As he passed the last big building just before it, whooshing erupted on his right. He pivoted, looked. A thick jet of water pushed people off their feet and toward the corral. William craned his head up and caught sight of a uniformed Metanoia contractor behind a water cannon mounted on top of a building and headed that direction.

When William reached him and nearly into him with a punch the water stopped.

Still the confetti danced in the air, covered the wet walls and sidewalks. As people ran, they trampled it into a thick, dirty slush. It looked like a twisted nuclear winter: the screaming, the snow that wasn't snow, the awfulness of it all. Absurd. But it all strained the bounds of reason. William remembered when people could walk freely. But power didn't bother with machinations anymore. Power had become a machine.

As William approached the corral he saw the automated shredding truck parked next to it, turning the evening newspapers into summer snow.

A chemical plant took up the entire block across the street from the corral. A network of pipes covered one exterior wall. Its rusted Chemtrex sign loomed over the scene. Below, the plant's runoff had cut a gully deep into the dirt. The ground dropped off so abruptly William couldn't see the bottom.

He looked beyond that to a low, concrete perimeter wall. If not for the holes already blasted into it, it might have provided decent cover. As it was he'd do better to take the group of guards and contractors at the corral directly. At least it would give the men and women inside it a headstart.

William walked straight to a line of armed men that surrounded the corral and, one by one, relieved them of their firearms. Two got a shot off and only one bullet found flesh to lodge in. For those two he suspended mercy and cracked their necks as he pushed them aside and ripped the corral open.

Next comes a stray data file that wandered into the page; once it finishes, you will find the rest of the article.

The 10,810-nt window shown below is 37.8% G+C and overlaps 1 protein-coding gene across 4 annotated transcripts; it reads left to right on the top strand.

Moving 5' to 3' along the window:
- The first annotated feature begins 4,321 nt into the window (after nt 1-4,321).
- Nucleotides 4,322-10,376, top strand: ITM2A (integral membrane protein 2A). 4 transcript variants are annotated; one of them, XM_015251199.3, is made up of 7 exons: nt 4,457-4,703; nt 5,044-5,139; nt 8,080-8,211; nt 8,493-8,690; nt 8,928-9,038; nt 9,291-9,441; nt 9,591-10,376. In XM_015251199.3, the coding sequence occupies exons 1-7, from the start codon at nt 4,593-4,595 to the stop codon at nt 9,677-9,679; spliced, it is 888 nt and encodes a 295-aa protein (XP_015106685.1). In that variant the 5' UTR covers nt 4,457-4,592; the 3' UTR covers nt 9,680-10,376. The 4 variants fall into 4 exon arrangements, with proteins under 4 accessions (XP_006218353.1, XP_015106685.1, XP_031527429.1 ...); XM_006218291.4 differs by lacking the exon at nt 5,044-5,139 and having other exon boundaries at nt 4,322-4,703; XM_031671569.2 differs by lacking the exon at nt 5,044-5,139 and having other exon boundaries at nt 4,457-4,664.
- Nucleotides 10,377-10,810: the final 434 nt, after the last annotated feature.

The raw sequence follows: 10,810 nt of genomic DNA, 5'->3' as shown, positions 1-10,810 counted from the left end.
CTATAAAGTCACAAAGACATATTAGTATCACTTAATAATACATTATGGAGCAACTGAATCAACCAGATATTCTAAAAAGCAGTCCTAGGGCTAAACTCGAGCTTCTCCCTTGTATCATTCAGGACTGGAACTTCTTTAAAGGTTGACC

People streamed out.

As they did, surprise reinforcements arrived and hope, quick and quiet, blossomed.

Folks rose from the gully, weapons in hand, both makeshift and machined: axes, guns and boards studded with spikes thick as railroad ties.

"Everlasting!," one of them yelled.

Flecks of blood flew through the air, landed on William's boot. If only that were true he thought as security felled the first one with a brutal blow to the head. The freedom fighters surged forward with their handheld weapons.

They would not last, not like this. Only he might and for what? To watch all those around him fall? More towns destroyed, families lost, dreams deferred, interred.

Terror for them stopped his steps and William swayed, buffeted by swells of admiration for the women and men who charged at the transports and a wave of fear for those same folks.

He'd calculated the distance and their righteousness would not close the gap quickly enough or outgun their assailants.

These people didn't know what lurked inside the carriers. The new recruits were untrained but well-armed, and he'd bet they had the same kind of firepower he'd just submerged, auto-aiming pulse rifles, the perfect complement to incompetence.

If William had his brothers there would be no conflict, just a quick deading of whoever opposed them. But these people didn't come genetically equipped to coordinate and execute flawlessly. They didn't share a talent for coordination that went deeper than their bones, or perhaps even DNA, to what defined them.

It may have made them braver, but no more capable.